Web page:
Monday, November 2, 2009

Consulting: time for money? You are a HO

Selling your time for money? Then you too are a HO. Lawyers do it, doctors do it, even psycho-analysts do it!

With the exception of the lawyers, those professions where the it is the norm to sell your time for money do not get cast as blood sucking leeches. But with engineering consultants we get cast in a negative light for being mercenary when we invoice for consultations and in many cases people expect to get quite a bit for free.

Here are some guidelines for billing:

  • it all should pay
  • set solid standard rates for activities
  • don't equate effort to value
  • bill on regular intervals

It all pays:
All your time has value. Don't set bad precedent by under valuing your own time. Remember your clients learn how to treat you from you. My good friend Danny runs a consultancy and recently had a brief discovery meeting to decide how much to quote for the larger project (effort he thought was needed to put together the quote). However, his assessment was that the project was much smaller than the client thought. This conclusion requires his expertise and therefore has value. His decision to not quote is in itself an engineering service one he ended up giving away for free. On my suggestion we are looking at a new discovery process that he bills for.

Set solid rates:
This idea for Danny only works if he has a predictable cost structure for his "products". Discovery, off site or asynchronous work, on site, travel days, research, etc. It is very important to realize and communicate that you value your time. Recall that if you can't bill others for the time you allocate for these activities that you are losing revenue. Set clear expectations. Things I can sleep while doing get the lowest day rate (travel), things that eat up the most of my temporal and intellectual capital get hit at the highest hourly or fixed project rates (i.e. Creating things).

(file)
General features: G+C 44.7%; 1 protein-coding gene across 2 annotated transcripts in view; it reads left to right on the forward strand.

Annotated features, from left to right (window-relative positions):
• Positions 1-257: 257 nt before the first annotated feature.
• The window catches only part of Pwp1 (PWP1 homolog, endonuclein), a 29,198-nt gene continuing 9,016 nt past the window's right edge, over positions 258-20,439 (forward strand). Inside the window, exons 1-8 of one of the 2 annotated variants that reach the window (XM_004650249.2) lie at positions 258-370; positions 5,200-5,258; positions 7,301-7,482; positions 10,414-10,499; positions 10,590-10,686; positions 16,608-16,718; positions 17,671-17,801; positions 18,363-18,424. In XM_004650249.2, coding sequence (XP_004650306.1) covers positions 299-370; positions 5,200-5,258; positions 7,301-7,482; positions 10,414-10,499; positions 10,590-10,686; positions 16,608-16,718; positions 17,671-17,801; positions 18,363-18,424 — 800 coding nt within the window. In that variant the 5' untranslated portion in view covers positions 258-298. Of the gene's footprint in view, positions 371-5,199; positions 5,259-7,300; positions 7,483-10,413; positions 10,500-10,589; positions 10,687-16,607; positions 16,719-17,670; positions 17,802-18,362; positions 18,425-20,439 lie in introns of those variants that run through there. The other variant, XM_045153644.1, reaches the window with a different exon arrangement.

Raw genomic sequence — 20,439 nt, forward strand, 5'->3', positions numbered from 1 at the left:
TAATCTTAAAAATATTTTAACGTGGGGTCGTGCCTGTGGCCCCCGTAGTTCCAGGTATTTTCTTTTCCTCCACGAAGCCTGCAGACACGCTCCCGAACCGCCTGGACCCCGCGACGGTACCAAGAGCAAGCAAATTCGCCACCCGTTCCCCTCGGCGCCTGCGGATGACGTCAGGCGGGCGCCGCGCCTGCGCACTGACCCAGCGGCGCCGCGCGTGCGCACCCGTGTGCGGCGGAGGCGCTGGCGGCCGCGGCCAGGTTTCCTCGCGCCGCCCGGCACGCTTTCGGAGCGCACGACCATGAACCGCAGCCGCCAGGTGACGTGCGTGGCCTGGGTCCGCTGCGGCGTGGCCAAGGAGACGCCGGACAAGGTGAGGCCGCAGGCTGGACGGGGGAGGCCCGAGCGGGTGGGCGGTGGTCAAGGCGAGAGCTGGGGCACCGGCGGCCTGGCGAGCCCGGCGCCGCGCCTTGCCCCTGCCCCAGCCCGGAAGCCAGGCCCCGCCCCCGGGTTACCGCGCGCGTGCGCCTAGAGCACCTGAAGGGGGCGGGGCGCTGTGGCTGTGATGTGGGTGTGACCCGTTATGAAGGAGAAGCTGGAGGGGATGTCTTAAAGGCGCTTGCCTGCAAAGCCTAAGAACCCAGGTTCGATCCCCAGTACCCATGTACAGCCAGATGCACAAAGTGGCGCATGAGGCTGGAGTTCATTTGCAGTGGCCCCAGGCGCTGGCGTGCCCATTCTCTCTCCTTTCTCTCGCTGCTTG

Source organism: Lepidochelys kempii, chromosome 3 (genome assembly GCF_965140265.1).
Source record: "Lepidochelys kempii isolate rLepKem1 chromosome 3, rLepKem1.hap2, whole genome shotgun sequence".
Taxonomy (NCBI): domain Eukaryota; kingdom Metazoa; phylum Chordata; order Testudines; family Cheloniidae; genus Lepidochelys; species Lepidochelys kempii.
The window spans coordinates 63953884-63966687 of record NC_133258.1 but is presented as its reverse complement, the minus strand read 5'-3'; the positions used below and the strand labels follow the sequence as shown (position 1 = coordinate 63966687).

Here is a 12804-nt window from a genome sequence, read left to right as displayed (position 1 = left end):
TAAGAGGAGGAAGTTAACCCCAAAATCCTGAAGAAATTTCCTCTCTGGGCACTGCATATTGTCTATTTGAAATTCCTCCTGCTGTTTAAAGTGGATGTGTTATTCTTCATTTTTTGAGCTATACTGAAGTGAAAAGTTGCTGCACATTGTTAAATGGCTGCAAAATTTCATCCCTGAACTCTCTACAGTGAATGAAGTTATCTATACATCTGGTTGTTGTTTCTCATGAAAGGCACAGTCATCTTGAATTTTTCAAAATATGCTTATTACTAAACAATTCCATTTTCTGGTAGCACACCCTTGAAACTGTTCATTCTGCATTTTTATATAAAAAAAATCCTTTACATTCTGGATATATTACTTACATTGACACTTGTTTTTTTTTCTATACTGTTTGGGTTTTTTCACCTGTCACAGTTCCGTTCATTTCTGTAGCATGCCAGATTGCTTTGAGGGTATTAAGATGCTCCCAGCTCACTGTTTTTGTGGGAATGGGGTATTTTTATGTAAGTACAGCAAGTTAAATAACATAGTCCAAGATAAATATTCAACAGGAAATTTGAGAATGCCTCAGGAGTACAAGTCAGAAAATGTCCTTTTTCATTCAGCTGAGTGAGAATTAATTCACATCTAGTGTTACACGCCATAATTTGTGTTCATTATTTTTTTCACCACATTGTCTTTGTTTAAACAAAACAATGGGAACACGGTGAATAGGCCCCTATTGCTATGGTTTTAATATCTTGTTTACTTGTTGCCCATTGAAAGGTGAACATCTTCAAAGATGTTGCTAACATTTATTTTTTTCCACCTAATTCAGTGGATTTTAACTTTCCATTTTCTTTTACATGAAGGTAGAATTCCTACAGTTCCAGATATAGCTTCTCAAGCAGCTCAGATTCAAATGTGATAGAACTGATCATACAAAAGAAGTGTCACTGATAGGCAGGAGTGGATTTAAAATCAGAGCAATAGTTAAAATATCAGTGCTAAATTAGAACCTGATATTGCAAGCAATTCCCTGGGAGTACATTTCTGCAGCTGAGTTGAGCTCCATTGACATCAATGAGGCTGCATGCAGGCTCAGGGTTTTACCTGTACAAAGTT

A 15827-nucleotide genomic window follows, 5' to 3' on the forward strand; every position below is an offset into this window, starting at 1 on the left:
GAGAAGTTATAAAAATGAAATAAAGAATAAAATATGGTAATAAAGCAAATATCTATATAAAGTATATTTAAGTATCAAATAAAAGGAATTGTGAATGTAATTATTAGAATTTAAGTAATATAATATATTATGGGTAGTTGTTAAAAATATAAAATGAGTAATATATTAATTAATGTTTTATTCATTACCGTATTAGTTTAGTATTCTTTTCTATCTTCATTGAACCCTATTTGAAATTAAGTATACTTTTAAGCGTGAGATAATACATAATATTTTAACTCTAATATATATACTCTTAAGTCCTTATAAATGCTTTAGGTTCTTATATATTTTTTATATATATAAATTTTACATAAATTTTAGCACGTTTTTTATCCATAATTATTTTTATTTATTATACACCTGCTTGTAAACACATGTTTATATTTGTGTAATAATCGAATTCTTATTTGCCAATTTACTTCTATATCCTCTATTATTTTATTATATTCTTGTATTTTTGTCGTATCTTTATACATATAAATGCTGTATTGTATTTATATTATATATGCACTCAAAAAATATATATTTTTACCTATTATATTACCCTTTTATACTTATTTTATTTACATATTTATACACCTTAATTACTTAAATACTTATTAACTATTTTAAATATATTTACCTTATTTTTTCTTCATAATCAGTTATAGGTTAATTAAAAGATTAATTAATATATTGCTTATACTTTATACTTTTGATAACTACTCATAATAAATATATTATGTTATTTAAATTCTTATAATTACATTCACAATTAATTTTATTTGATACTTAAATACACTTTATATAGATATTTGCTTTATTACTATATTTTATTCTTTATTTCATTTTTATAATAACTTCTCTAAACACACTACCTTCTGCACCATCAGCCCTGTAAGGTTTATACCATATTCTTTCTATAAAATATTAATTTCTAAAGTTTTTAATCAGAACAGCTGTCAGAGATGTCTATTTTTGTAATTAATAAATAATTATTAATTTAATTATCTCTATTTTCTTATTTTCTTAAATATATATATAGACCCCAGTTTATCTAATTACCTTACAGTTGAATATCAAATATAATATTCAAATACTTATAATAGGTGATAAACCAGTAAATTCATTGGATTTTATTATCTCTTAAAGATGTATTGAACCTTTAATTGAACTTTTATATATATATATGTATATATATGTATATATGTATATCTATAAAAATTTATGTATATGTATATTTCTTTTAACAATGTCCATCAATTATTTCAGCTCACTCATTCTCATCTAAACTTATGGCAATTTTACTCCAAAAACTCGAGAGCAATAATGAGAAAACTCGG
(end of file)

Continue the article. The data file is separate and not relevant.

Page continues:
Don't equate effort for value:
If you have the ability to knock out killer web pages or technical white-papers without breaking sweat doesn't mean that you should give it away. If you set precedent by setting a low bar future work (which may be more challenging) might not get it's due. If you provide unique benefit bill like it. If you fear you can't deliver that level of value get a JOB and forget about consulting.

Bill on regular intervals:
Set up a schedule for invoicing. You learn a lot about your clients by how they pay their bills, and these lessons are better learned sooner than later (when you really need the money). Don't forget you can't repo that intellectual and temporal capital.

Embrace your inner Techni-ho and remember "show me the money"